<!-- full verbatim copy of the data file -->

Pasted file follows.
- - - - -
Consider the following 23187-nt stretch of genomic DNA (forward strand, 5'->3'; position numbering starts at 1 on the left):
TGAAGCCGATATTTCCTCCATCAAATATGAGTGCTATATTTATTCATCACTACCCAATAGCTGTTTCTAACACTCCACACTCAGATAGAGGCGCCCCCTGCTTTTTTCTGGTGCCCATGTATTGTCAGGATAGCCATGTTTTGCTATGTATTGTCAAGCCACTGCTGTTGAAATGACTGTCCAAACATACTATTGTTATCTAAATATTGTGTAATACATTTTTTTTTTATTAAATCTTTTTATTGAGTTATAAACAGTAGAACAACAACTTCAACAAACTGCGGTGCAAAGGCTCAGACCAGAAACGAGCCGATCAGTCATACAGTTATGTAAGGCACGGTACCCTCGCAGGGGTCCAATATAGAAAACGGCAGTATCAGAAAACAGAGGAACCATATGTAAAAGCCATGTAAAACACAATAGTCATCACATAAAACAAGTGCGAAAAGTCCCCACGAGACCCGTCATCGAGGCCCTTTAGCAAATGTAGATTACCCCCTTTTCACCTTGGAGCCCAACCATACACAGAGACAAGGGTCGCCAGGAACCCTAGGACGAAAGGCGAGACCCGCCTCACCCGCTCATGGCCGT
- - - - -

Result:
Consider the following 23187-nt stretch of genomic DNA (forward strand, 5'->3'; position numbering starts at 1 on the left):
TGAAGCCGATATTTCCTCCATCAAATATGAGTGCTATATTTATTCATCACTACCCAATAGCTGTTTCTAACACTCCACACTCAGATAGAGGCGCCCCCTGCTTTTTTCTGGTGCCCATGTATTGTCAGGATAGCCATGTTTTGCTATGTATTGTCAAGCCACTGCTGTTGAAATGACTGTCCAAACATACTATTGTTATCTAAATATTGTGTAATACATTTTTTTTTTATTAAATCTTTTTATTGAGTTATAAACAGTAGAACAACAACTTCAACAAACTGCGGTGCAAAGGCTCAGACCAGAAACGAGCCGATCAGTCATACAGTTATGTAAGGCACGGTACCCTCGCAGGGGTCCAATATAGAAAACGGCAGTATCAGAAAACAGAGGAACCATATGTAAAAGCCATGTAAAACACAATAGTCATCACATAAAACAAGTGCGAAAAGTCCCCACGAGACCCGTCATCGAGGCCCTTTAGCAAATGTAGATTACCCCCTTTTCACCTTGGAGCCCAACCATACACAGAGACAAGGGTCGCCAGGAACCCTAGGACGAAAGGCGAGACCCGCCTCACCCGCTCATGGCCGT